Exemption – Part Three

“What qualities do you feel that you could you bring to our customer service team Mr. Macleod?” asked the guy. The guy with the job I apparently aspired to having. I tried to think about what a ‘Customer Services Agent’ should be. All I could think about was John sitting on his couch, watching Richard and Judy, the money rolling into the bank.

“Ehhh, well, I think that given my experience in the bar trade I would be able to eh deal with any problems that customers would have.”

I thought about what I just said. It sounded shit, botched together. He just nodded. There was a moment of silence. I could tell he wanted me to say more. I didn’t have any more to say.

“Would you like to tell me about some of the problems you resolved on the bar?”

I thought about what it was appropriate for me to say.

‘I helped this guy once who really needed a drink because he was an alcoholic. It seemed like a life or death decision.’

‘This really attractive girl came in with no money and asked for a shot of tequila. I gave it to her for free. She was very satisfied with her customer service experience.’  

‘I helped myself to a drink behind the bar, thus appointing myself as a customer and as a customer services advisor. Both parties concluded that it was a satisfying customer service experience.’

I looked up at the strip lighting. I couldn’t think of anything. I had to say something.

“I had to deal with customers complaining about various things on a day to day basis.”

“Such as?” he said, looking up from his clipboard.

“Incorrect orders. Incorrect change. Incorrect eh…” I said the last ‘incorrect’ without having anything else to say, “stuff. In general.”

He looked at me, inviting me to continue. I had nothing more to say. I looked over his shoulder, through the glass door at the people with their headsets on. They all sat in perfect rows. I saw a couple of guys with their heads in their hands. I could feel him looking at me looking. He knew what I saw over his shoulder.

“So let me tell you a little about the wage structure here.”

“Okay” I said, looking back at him.  

“It’s about £11,000 per year, before tax. There are a lot of opportunities for overtime, so, if you want to, you can earn a lot more than that.”

 

I thought about overtime in that place. I shuddered.

 

“You will work three or four 10-12 hour shifts per week. Our employees prefer having three or four days off per week.”

 

“Twelve hour shifts?” I asked.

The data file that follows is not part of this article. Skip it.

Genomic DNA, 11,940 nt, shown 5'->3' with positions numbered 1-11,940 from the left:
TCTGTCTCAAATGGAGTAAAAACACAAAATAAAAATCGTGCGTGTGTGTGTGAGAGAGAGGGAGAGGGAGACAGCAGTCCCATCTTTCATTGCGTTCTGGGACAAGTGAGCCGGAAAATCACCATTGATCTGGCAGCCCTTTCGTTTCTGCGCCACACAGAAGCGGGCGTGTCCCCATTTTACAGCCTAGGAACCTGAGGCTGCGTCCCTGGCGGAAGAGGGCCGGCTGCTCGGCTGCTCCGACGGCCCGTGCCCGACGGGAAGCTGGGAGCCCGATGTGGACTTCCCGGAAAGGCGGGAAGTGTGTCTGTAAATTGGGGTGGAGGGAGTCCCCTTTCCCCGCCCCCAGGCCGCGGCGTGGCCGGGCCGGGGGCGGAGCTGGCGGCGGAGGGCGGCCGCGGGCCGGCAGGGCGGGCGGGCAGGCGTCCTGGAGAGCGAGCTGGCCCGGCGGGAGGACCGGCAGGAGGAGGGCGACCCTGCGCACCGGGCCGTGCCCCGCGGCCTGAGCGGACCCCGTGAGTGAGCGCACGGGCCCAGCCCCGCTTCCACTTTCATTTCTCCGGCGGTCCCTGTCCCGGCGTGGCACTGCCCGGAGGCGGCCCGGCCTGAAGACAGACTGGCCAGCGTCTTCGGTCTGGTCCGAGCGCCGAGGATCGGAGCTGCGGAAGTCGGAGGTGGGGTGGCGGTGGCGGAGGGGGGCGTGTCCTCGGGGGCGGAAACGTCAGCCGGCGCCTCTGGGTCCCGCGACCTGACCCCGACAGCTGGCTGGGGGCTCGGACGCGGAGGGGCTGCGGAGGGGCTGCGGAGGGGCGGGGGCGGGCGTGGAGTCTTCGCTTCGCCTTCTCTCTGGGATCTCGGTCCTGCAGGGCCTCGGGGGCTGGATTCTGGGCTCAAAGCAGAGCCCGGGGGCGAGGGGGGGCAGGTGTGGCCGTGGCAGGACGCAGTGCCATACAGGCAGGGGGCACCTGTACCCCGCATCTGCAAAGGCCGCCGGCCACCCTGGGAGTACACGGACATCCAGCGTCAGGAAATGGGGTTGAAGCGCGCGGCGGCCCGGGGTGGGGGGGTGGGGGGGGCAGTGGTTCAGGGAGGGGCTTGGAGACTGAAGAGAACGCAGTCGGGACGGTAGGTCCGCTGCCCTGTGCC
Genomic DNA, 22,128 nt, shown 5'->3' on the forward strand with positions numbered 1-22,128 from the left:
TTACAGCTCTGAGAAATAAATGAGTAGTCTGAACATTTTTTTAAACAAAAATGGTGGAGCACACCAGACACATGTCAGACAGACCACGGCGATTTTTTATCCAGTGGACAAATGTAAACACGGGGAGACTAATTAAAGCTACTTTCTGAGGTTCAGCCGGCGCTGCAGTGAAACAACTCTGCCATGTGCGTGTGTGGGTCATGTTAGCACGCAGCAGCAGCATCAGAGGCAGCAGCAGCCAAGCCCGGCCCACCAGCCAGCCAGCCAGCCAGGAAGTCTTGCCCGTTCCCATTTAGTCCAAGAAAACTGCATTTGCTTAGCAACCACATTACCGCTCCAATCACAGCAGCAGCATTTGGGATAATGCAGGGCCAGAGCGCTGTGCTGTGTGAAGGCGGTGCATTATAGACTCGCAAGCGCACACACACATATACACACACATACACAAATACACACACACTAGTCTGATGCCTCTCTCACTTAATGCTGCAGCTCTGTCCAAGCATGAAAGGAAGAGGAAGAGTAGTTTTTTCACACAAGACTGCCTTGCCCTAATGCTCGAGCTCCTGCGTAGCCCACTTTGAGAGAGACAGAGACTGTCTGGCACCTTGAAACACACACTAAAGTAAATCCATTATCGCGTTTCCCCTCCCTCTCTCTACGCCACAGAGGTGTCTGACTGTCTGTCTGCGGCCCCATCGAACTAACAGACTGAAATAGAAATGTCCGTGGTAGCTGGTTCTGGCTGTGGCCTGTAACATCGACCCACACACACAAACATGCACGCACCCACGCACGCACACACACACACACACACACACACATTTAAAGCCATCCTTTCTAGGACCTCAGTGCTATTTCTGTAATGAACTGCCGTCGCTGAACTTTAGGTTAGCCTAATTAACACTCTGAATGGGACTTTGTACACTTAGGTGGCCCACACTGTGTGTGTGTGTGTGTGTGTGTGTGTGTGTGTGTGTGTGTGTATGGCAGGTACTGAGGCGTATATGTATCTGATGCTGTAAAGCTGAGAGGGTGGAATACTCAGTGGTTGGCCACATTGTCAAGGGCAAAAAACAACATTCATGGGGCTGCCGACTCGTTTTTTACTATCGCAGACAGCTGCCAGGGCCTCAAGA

“Ten to twelve hour shifts” he corrected me, as if it made a big difference.

 

I thought about John. While I would be sitting chained by a headset to my desk, listening to people blaming me because their digital TV doesn’t work properly, he would be smoking weed, playing the Xbox and earning almost twice as much as me. I wished I had M.E.

 

“Okay”

 

“Do you think you’ll be up to this?” he asked, raising an eyebrow.

 

I thought for a second. I looked at the guy I was supposed to aspire to be. I looked at my reflection in the window to the side, wearing a suit and tie. I looked through the glass door at the people sitting in a row. I looked back to the guy sitting in front of me.

 

“Yes. Of course.”

 

“Great. We’ll let you know within the next forty-eight hours Mr. Macleod.”

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5 thoughts on “Exemption – Part Three

  1. rynnasaryonnah says:

    Hiya Ross! This is totally unrelated to your post, sorry, but I hope you’ll have a look at http://rynnasaryonnah.wordpress.com/#wpcom-carousel-264

    Would mean a lot to me! Thank you. And I hope you like it. =D

    • I’m not really sure what to say to this! It’s very flattering and you’ve obviously got some skill in you hands. I think that your drawings of the other guy are better, but I would say that.

  2. Tjc says:

    Hi Ross,

    I came to your blog from your video about Facebook. The video touched my soul a bit, it really is such a beautiful way that you got your words across. Your writing here too is inspiring and wonderful but when i read this story my heart sunk.. It’s as brilliant as all the others, but please don’t mock ME. It’s so very, very real.. I’m completely bedbound, lying in a darkened room and tubefed with it, as i have been for the last 4 years.. Your writing is beautiful and joyous to me but please don’t belittle disability. Thank you for reading x

    • Firstly, thanks for getting in touch and letting me know that you enjoyed the video and the writing on here. That really means a lot to me.

      I’m sorry if the words came across in the wrong way or made me sound in any way cold or insulting. Those really weren’t my intentions. I knew someone once who bragged about being diagnosed with ME in order to get on disability benefit. I guess it was a reference to that more than anything else. The story was about people exploiting the welfare state without giving a thought to those who really need it.

      I’m sorry if I caused any offence. I really am. I hope that things work out for you TJC and that you get better soon.

      All the best

      Ross x

      • Tjc says:

        Hi Ross,

        Thanks for your response. Its good to know you didn’t mean it in an offensive way 🙂 it’s just such a vogue at the moment to mock the illness I felt I had to say something. I’m so sad you knew someone who faked it, some people will do anything for attention! The reality is that although it is quite easy to fake being ‘knackered’ for a bit, the truth to ME is so much different and horrifying, with a lot of people living in nothing short of poverty because it’s actually really hard to get disability benefit.

        Anyway, I didn’t mean to jump on you like an ME militant 😉 it just upset me to see a reference like that amongst what is, truly, fantastic writing. I’ll be continuing to read and enjoy your work, thank you for sharing it with the world x

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